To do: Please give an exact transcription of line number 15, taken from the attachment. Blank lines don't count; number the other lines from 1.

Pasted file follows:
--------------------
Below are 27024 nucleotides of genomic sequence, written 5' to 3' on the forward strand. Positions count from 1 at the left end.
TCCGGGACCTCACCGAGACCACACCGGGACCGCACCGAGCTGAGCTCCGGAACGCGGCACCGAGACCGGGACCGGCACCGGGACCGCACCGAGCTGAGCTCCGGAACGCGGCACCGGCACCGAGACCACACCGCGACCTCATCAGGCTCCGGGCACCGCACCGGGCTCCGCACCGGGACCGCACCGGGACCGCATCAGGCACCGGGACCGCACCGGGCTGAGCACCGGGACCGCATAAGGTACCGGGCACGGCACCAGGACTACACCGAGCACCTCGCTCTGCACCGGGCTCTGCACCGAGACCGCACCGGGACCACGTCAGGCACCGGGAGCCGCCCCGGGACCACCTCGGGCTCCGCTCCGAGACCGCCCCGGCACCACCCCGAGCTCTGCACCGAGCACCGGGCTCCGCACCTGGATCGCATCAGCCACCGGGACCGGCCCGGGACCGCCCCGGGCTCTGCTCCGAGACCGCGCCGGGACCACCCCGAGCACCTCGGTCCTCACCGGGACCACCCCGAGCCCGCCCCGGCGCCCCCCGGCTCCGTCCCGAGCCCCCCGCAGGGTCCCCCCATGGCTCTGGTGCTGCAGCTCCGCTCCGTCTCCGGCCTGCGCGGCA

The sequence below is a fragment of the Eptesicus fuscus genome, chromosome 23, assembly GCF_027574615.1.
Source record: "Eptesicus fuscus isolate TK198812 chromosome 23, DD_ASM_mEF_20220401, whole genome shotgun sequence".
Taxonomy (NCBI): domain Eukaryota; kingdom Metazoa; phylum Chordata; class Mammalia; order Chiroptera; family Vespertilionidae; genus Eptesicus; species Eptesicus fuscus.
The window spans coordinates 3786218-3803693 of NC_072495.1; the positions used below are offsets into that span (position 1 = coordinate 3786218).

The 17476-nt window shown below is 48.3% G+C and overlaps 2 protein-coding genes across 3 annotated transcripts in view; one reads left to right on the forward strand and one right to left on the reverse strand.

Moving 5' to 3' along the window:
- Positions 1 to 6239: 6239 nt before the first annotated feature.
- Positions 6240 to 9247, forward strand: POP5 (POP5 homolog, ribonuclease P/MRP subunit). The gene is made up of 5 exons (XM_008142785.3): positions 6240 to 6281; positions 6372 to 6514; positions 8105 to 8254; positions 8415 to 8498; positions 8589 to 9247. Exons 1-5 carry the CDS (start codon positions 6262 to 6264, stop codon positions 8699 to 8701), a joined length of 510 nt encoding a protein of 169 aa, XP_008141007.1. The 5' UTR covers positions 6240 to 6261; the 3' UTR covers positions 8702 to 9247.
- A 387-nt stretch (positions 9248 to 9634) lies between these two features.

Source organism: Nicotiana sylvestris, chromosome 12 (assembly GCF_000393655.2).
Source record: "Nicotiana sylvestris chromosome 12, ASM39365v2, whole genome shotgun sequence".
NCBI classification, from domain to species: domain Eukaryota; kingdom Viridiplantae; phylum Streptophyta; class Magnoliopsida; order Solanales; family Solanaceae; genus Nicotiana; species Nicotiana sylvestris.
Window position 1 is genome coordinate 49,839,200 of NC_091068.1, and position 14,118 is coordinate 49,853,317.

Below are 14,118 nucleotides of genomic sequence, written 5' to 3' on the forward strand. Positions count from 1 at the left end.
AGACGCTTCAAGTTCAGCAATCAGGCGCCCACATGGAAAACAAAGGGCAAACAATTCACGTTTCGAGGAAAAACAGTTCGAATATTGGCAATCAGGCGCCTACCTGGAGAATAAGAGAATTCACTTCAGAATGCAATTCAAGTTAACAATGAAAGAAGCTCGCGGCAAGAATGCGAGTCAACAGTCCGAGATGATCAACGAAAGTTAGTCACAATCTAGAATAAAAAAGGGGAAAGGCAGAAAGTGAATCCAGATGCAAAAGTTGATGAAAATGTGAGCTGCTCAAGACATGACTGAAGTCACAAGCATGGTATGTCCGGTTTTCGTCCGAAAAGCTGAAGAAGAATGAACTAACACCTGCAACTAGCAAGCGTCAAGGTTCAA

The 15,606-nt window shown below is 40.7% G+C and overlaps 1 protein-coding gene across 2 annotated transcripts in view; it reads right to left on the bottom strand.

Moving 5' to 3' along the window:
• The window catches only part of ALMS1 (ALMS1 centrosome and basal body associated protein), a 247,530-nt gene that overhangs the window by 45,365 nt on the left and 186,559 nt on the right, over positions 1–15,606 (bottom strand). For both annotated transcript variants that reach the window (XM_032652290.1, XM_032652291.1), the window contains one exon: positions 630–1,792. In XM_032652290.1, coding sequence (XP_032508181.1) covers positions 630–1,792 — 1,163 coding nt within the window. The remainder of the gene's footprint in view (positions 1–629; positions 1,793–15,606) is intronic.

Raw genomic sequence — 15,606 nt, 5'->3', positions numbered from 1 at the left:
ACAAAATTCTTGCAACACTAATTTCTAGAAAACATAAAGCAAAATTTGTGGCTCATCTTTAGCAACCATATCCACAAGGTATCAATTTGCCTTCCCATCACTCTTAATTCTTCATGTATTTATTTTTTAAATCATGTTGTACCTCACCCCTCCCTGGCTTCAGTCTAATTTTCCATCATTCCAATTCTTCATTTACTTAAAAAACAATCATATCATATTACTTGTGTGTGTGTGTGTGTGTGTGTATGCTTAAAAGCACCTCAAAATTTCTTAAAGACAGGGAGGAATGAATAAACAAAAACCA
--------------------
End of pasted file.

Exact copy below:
Window position 1 is genome coordinate 49,839,200 of NC_091068.1, and position 14,118 is coordinate 49,853,317.